eWaste and Big Businesses

Linda and patson.

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To begin with most of us, when we think of environmental protection we think of saving trees, cleaning up oceans and the very air we breathe. But what about basic human rights when it comes to the environment?
I'm not referring to the right to vote or right to free speech, but rather the right to steer clear of environmental harm regardless of race, age, economic status or geographical location. And while "environmental harm" is rarely a description attached to a television set or computer monitor, it is fast becoming a known fact that violations run rampant in the world of electronic waste recycling which of cause has become in some part of the world Big business. For example the Apple company is the 14th worst company in the world for disposal of toxic chemicals. The toxic chemicals come from the disposal of mobile phones, personal computers and other technology products. Other than toxic chemicals there are also large amount of heavy metal.
There is now an organisation called “Guide to greener electronics” for companies which has large amount of eWaste. They have to send their electronic product to recycling rather than sending it to landfills. But the company that is in last place for committing to this organisation is Apple. Since the organisation has been opened apple didn’t make any progress or change their waste distribution in anyways.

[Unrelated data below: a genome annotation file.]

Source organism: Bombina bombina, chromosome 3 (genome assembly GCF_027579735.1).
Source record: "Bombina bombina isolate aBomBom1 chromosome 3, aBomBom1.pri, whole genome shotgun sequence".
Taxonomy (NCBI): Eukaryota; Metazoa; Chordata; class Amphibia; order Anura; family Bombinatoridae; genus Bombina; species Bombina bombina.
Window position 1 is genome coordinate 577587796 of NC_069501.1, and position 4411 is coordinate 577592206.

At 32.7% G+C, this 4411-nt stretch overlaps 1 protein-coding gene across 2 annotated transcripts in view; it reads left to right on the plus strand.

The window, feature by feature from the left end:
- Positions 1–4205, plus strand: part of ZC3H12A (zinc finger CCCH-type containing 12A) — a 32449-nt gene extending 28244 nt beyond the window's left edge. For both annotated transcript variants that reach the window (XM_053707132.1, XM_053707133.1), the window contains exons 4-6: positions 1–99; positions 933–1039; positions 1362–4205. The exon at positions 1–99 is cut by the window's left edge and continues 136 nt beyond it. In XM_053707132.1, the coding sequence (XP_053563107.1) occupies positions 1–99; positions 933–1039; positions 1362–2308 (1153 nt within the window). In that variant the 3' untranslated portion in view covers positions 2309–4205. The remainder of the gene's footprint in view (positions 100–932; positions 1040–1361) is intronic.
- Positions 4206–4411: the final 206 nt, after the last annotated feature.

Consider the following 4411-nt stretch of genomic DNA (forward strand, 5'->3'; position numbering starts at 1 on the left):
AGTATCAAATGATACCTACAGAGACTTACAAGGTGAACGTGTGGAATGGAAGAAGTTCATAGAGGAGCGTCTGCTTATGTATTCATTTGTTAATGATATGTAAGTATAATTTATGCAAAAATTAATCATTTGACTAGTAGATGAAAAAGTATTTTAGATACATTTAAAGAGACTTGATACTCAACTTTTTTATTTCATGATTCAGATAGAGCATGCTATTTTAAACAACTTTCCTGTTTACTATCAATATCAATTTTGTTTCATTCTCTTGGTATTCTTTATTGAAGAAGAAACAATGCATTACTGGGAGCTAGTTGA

Currently, up to 80% of the electronic waste meant for recycling is quietly exported to countries where products such as computers, radios, and television sets are dismantled in a crude fashion that causes severe environmental and public health risks. This means big business not only for the United States but recipient countries such as India, Pakistan and, especially, China--where environmental restrictions are lax and the economies poor. Despite concerted efforts to curtail this egregious activity, the electronic waste trade runs rampant affecting child and adult laborers as they dismantle computer, television sets, and radios, likely unaware of the hazardous toxins they are working with.
As for the 10% that are recycled, some discarded equipment is handled by firms that operate under strict environmental controls and high worker safety protections. Many firms, however, do not operate under strict controls, removing the valuable metals from the equipment and sending the remaining scrap to landfills or incinerators. Without adequate protections, workers dismantling discarded electronic equipment are exposed to many chemical compounds with known and suspected negative health effects. Considerably more equipment !as mentioned above, up to 80% of collected e-waste)is shipped overseas for dismantling under horrific conditions, poisoning the people, land, air, and water in China, India, other Asian nations, and possibly Mexico as well.
Patson Lim

The European Union is now setting up an organisation business called Waste Electrical and Electronic Equipment (WEEE). This organisation will help recycle the electronic equipment from big businesses. The business in the UK that disposes the most technology waste is the department of Trade and Industry (DTI) they dispose 2 million tons of electronic waste every year. By the organisation advertising about the recycling of eWaste hopefully it will set a trend so that more people and businesses will turn in their old product. The other problem that the organisation is worries about is the cost of repairing the electronic equipment is really high therefore that will encourage people to dispose their product rather than repairing it or recycling it.
Linda Cable